As with all advice we give, it is not a precise diagnosis so if you are at all concerned, you should consult a vet who can arrange a worm count of the droppings.
If the droppings are:
Yellow coloured – loose yellow droppings which will normally stick to the feathers of the birds bottom are most often a sign of internal worms. It can also be that the birds have a diet rich in corn or maize but in our experience it is usually worms. It could also point to a respiratory infection but there would be other signs with this kind of problem.
This is not to be confused with Caecal droppings which are brown and foamy and expelled roughly every 7-10 droppings – perfectly normal.
Black, runny and sticky – Can point to nutritional deficiency. Revisit their diet and feed only layers pellets ad lib with treats of corn twice a day for two weeks to see if this improves their droppings. Stop all other treats for this period. For example, too much green vegetables, like cabbage, can also affect make their poo blacker than it should be.
Other signs are:- worms visible in the droppings; mucky bottoms; dishevelled, depressed appearance; weight loss; drop in egg production; pale comb.
Prevention is better than cure
These simple preventative measures against worm infestations can help save a great deal or worry and loss of birds.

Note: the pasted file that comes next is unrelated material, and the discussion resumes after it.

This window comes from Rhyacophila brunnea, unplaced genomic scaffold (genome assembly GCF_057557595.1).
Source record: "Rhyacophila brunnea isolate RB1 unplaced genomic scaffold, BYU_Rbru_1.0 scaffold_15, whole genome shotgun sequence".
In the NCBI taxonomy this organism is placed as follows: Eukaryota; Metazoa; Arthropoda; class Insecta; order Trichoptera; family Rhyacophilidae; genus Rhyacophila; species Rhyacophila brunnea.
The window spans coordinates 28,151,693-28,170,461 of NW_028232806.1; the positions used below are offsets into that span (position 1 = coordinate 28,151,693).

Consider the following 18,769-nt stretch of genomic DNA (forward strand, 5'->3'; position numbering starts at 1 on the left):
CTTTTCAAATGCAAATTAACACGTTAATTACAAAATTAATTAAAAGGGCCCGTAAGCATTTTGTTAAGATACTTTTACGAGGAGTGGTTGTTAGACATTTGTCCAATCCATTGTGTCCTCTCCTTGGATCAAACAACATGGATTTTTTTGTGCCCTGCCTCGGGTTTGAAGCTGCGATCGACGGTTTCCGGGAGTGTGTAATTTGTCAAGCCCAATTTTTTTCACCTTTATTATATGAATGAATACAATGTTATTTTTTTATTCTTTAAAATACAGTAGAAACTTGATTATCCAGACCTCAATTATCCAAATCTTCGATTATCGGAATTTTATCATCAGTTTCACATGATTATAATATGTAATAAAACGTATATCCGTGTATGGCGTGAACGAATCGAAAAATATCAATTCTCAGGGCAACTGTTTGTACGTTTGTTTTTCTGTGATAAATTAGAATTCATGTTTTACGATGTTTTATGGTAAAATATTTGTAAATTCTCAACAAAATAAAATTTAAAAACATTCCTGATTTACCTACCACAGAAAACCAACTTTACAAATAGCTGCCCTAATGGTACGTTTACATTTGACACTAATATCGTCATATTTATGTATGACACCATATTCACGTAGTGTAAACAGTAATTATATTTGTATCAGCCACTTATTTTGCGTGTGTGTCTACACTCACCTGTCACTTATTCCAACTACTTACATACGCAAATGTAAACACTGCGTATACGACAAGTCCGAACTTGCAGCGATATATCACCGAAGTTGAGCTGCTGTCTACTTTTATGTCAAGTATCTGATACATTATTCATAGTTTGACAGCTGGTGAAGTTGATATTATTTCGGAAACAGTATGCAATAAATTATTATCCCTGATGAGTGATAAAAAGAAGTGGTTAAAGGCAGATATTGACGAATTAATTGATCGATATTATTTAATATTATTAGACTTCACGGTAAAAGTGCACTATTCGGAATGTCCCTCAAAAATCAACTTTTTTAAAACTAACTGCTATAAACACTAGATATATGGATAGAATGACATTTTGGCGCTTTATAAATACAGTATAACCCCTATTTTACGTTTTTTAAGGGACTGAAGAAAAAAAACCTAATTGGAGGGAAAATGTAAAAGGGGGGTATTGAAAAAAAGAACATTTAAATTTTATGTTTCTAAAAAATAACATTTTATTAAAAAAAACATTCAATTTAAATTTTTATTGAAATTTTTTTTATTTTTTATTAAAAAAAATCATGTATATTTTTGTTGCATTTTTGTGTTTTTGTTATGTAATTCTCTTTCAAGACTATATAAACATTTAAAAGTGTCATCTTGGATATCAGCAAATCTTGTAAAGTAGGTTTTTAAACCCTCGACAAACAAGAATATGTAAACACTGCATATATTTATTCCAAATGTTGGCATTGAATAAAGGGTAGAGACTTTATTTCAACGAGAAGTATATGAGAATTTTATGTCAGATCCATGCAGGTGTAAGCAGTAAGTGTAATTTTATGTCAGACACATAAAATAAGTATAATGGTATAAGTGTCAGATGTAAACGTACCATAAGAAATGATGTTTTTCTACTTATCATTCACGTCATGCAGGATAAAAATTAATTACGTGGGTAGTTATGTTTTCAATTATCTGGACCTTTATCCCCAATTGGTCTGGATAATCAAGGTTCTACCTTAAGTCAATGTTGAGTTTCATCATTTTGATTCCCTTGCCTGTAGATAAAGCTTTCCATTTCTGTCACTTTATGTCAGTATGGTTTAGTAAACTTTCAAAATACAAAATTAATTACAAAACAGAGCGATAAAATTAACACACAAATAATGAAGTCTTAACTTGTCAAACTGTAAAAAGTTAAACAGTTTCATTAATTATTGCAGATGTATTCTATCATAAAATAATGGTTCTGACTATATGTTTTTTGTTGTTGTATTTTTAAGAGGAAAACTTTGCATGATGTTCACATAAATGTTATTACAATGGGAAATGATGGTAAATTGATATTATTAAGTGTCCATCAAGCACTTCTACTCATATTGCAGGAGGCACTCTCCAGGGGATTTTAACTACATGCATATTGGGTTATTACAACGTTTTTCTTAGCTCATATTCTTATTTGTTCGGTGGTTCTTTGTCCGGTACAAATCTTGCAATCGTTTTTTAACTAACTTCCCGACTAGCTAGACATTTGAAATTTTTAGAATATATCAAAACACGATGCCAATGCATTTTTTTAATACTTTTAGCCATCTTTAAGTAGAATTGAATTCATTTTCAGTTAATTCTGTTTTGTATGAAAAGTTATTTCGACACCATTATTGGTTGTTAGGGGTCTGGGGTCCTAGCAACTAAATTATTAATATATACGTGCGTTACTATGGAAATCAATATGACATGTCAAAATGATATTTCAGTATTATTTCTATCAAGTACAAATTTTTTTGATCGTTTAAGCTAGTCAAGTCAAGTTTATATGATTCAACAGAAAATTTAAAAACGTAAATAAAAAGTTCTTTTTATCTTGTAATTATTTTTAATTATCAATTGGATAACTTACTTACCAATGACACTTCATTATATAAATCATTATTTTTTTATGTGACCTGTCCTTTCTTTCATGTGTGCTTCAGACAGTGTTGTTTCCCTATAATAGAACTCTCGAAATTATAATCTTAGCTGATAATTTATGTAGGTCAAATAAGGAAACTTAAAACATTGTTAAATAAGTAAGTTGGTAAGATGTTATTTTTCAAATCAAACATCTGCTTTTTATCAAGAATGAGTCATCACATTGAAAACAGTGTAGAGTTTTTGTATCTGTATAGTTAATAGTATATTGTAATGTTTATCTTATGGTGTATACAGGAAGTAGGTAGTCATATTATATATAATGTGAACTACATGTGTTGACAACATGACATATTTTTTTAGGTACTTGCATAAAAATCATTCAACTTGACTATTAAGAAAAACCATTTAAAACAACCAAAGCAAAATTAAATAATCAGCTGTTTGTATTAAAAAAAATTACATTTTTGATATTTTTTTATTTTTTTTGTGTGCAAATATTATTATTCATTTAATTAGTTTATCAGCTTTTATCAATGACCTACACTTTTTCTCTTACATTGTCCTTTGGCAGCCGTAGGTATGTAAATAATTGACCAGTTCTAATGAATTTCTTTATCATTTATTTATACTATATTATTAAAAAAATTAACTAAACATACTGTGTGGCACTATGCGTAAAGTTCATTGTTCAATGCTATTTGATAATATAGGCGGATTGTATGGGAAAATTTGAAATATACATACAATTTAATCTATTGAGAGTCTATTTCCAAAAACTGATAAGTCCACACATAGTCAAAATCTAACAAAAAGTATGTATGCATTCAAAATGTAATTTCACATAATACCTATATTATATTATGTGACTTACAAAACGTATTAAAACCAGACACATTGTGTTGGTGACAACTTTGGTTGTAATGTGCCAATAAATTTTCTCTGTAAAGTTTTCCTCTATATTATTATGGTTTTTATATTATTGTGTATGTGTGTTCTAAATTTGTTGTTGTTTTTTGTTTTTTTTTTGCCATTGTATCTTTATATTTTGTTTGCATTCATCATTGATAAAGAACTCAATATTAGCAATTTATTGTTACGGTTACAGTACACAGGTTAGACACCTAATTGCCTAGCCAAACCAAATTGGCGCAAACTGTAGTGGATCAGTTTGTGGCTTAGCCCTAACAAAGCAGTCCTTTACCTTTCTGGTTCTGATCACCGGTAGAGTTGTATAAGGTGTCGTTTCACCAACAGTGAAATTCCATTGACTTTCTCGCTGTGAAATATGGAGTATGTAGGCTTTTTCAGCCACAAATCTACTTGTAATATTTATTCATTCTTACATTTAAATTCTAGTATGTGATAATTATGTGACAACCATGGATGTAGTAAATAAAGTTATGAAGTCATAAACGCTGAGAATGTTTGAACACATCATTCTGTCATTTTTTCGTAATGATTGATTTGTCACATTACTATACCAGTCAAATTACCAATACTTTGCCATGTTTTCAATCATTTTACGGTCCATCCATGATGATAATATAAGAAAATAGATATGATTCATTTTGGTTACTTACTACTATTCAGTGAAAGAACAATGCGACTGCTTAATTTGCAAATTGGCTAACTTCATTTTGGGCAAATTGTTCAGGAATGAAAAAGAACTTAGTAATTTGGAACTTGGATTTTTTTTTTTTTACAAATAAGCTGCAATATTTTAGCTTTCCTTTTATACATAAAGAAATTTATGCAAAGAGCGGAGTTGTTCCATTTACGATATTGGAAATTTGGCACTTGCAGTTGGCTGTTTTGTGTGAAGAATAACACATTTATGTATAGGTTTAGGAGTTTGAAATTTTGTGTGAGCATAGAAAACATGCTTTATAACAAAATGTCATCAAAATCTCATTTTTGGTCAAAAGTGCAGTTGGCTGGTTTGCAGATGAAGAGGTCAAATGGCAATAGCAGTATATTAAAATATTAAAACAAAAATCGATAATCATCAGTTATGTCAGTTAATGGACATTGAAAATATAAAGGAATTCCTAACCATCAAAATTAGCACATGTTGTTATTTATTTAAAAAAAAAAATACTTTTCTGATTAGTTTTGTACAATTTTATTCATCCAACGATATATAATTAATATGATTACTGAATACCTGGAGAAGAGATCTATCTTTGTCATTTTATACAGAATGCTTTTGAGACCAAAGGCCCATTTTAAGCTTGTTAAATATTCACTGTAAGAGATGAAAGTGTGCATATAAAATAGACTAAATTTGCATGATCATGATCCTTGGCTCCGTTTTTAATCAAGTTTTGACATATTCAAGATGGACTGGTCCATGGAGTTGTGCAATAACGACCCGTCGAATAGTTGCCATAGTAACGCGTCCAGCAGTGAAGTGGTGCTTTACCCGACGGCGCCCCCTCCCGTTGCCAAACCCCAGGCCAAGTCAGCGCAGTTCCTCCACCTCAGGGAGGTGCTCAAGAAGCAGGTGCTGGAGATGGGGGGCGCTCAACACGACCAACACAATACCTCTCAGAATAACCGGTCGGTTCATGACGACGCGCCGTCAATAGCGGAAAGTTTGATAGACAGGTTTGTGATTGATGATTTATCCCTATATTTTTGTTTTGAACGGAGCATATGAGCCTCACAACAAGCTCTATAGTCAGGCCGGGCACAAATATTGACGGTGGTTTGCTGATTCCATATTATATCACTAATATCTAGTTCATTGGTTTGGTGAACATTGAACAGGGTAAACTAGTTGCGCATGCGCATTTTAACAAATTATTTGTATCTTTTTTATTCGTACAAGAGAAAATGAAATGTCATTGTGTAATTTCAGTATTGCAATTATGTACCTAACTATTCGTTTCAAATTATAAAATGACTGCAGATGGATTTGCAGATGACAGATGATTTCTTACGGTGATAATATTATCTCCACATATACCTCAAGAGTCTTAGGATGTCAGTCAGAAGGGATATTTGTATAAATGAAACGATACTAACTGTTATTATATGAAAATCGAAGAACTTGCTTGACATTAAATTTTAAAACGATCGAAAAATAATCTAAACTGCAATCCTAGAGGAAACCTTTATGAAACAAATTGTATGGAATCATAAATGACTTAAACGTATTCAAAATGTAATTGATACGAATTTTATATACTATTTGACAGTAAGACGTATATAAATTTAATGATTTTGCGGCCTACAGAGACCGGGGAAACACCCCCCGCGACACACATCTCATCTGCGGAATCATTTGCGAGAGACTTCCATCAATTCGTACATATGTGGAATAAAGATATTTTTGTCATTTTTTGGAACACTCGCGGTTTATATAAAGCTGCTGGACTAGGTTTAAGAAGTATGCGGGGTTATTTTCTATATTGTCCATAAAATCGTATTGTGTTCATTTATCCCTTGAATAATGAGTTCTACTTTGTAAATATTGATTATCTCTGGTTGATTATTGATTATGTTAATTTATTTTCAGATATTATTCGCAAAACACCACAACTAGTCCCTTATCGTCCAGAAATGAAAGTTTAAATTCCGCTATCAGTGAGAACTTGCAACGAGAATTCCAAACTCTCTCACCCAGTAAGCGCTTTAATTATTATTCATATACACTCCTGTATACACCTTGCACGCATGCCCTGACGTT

** Give them clean ground regularly. Never allow them to stay on bare earth for long periods, the ground will become ‘fowl sick’ and harbour countless worm larvae, bacteria and potential infections.
** If in a fixed Run then move it regularly to new ground, or if you are not able to move the run then consider a surface that can be cleaned with disinfectant (not concrete please, it’s not a natural surface at all).
Using a loose Hardwood Woodchip surface for example, then make a watering can mix of Virkon S Disinfectant, or Bi-OO-Cyst Coccidial Disinfectant, to regularly ‘water’ the ground is a good solution (note: do not use on grass or near watercourses). When dry, follow up with Net-Tex Ground Sanitising Powder. Use disinfectant regularly inside the henhouse too as contaminants can be carried inside.
** Use Apple Cider Vinegar in your birds drinking water regularly (plastic drinkers only). This changes the balance of acid in their gut so that it becomes a rather inhospitable place for worms to live and breed. One teaspoon per litre of water is all that is needed.
** Diatomaceous Earth Powder can also be used to mix with their feed at a rate of 5% to feed. To be effective though Diatomaceous Earth Powder should be used all the time.
** Keep grass relatively short as sunlight destroys worm eggs.
** If your birds free-range and come into contact with wild birds, like pheasants and rooks for example, as well as having regular treats of slugs, earthworms and snails, then more vigilance is needed. The herbal answer is Verm-X Pellets for Poultry, Herbal Gut Conditioner or Battles Easyverm Pellets every month, or the chemical answer is Flubenvet twice a year.
To conclude … … it is important to get rid of, or prevent, internal worms to have healthy happy hens, and for your own peace of mind. A few simple tasks and vigilance is all that is needed.
We hope that helps to simply explain what can often be very worrying for new chicken keepers.